Meanwhile to the south, by the evening of the December 17, Manteuffel had broken open a 10-mile gap in the American lines, and the 47th and 58th Panzer Corps poured through it toward Bastogne and the Meuse River. Manteuffel gave the task of quickly seizing Bastogne, which lay 30 miles east of the Our River by road, to Lüttwitz and his 47th Corps. Manteuffel’s orders stated, “In the case of strong enemy resistance, Bastogne is to be outflanked.” Capturing the town would then be left to the 26th Volksgrenadier and the Panzer Lehr Divisions.
The Germans were not the only ones racing to Bastogne. The paratroopers of the U.S. 101st Airborne Division, led by Brig. Gen. Anthony McAuliffe, were making a 100-mile journey by truck to Bastogne from the southwest. Through an intercepted radio message the Germans learned of the paratroopers’ pending arrival at the front. “We shall be there before them,” said Lüttwitz.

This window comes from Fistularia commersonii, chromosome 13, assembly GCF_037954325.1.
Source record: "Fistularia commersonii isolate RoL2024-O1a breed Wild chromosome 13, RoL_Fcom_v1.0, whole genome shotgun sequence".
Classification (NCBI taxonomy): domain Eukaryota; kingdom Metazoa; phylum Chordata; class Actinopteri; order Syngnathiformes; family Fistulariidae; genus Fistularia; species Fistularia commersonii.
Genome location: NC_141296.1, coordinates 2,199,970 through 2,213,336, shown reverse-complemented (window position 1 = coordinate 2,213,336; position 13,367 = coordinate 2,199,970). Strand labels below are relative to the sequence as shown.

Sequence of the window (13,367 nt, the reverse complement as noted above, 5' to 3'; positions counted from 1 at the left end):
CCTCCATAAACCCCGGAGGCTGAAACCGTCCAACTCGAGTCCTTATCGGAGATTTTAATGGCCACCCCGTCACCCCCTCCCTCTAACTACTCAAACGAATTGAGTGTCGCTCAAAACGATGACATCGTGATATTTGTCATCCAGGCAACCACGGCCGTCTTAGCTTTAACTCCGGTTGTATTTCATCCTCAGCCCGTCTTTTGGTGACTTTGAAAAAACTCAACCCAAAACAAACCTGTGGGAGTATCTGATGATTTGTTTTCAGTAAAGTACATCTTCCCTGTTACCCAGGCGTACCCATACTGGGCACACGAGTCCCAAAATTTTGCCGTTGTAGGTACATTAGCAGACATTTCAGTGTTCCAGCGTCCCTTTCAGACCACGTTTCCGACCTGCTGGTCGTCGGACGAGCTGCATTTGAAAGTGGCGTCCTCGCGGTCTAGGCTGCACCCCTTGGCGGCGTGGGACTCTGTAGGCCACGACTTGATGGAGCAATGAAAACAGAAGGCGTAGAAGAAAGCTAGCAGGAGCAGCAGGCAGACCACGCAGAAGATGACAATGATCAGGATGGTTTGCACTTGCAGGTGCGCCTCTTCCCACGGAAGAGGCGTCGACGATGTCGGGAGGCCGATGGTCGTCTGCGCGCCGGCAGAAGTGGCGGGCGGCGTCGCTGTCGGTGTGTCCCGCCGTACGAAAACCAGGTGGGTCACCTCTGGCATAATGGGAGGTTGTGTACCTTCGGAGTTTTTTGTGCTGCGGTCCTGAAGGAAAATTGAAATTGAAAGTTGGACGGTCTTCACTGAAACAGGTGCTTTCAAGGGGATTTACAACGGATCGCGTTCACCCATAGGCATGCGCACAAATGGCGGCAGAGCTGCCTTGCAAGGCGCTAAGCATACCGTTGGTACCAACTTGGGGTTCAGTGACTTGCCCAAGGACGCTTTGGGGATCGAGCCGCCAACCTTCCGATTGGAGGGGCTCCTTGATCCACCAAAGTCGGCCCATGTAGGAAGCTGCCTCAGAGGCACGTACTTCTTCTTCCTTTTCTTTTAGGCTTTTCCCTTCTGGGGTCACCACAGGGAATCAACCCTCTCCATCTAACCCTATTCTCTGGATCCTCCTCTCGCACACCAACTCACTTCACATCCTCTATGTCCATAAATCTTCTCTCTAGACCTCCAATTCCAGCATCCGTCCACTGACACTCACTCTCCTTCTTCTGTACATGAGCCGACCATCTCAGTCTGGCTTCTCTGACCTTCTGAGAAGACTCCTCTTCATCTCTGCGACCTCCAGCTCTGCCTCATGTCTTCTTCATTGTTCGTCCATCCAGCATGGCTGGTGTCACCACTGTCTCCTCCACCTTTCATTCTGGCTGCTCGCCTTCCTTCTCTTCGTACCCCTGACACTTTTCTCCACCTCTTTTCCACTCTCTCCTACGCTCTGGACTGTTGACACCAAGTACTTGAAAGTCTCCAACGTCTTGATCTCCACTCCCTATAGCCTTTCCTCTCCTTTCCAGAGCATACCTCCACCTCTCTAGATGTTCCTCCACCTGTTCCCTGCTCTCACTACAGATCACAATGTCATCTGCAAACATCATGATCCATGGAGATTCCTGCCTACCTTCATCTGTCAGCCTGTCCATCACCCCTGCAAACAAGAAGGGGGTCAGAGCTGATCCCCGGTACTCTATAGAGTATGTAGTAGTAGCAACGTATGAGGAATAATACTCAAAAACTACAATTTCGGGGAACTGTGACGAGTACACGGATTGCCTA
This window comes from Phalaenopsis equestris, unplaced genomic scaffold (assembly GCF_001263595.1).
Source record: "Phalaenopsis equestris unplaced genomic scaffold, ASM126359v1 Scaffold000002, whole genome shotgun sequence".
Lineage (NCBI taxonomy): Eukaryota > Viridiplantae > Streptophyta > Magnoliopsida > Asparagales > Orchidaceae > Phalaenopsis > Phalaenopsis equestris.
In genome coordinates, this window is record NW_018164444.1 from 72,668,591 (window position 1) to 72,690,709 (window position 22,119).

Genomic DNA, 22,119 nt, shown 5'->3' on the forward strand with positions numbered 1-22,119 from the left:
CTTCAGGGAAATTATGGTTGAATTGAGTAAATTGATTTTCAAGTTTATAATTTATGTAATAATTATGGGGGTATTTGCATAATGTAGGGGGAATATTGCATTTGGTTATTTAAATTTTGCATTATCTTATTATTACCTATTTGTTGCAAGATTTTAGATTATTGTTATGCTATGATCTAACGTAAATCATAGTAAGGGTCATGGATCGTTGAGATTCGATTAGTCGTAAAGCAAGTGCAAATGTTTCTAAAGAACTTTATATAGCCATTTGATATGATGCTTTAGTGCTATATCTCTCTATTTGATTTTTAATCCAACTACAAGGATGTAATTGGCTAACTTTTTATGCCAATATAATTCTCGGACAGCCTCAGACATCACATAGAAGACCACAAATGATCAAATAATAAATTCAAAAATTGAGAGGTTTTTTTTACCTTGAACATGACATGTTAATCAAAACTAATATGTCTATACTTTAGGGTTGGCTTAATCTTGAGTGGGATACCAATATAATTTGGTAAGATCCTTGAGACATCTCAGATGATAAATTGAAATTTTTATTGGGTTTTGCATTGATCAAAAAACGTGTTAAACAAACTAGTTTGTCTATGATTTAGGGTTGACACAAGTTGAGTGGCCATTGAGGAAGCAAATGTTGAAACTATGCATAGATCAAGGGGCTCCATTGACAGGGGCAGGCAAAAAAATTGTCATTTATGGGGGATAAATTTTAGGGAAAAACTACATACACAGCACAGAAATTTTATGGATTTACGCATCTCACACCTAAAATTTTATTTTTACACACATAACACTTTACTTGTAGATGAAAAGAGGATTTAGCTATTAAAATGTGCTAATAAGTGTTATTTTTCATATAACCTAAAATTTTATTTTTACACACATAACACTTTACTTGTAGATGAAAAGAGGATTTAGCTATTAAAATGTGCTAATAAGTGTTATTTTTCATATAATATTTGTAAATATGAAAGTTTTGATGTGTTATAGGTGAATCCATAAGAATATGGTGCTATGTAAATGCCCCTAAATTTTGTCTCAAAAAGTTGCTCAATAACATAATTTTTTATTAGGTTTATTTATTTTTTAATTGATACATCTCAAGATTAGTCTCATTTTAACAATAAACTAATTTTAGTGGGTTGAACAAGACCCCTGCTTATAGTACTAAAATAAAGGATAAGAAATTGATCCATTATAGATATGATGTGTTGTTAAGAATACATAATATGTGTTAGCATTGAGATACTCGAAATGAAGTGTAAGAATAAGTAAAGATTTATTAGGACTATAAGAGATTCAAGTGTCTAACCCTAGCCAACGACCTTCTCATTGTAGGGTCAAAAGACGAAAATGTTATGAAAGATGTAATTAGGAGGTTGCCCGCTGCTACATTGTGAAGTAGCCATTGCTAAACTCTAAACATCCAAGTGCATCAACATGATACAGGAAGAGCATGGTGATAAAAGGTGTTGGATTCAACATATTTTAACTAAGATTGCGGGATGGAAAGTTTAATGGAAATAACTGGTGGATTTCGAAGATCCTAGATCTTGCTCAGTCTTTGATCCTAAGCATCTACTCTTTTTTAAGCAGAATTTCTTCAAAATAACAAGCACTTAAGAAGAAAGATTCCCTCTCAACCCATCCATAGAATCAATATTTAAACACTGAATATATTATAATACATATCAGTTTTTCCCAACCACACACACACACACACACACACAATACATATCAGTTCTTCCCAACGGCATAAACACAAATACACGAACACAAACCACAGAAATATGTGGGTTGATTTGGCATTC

Not only was the 101st Airborne headed to Bastogne, but also the 10th Armored Division from Patton’s Third Army. General Troy Middleton, who was headquartered in Bastogne, divided the CCR, 9th Armored Division into task forces to slow the German advance.
The reconnaissance battalion of the 2nd Panzer Division encountered the first task force at a road intersection near Lullange, where it had set up a roadblock. A couple of probing attempts on the American position were beaten back. By about 11 am, Mark IVs began to arrive. Using the cover of smoke, they advanced to within about 800 yards of the Shermans of Company A, 2nd Tank Battalion.
By early afternoon more German tanks arrived and began pushing back the American infantry. The Shermans soon found themselves surrounded on three sides. By 2:30 pm, the roadblock had been overrun and Company A had been pushed back from the road junction with the loss of seven tanks. The remnants of the company escaped cross country during the night.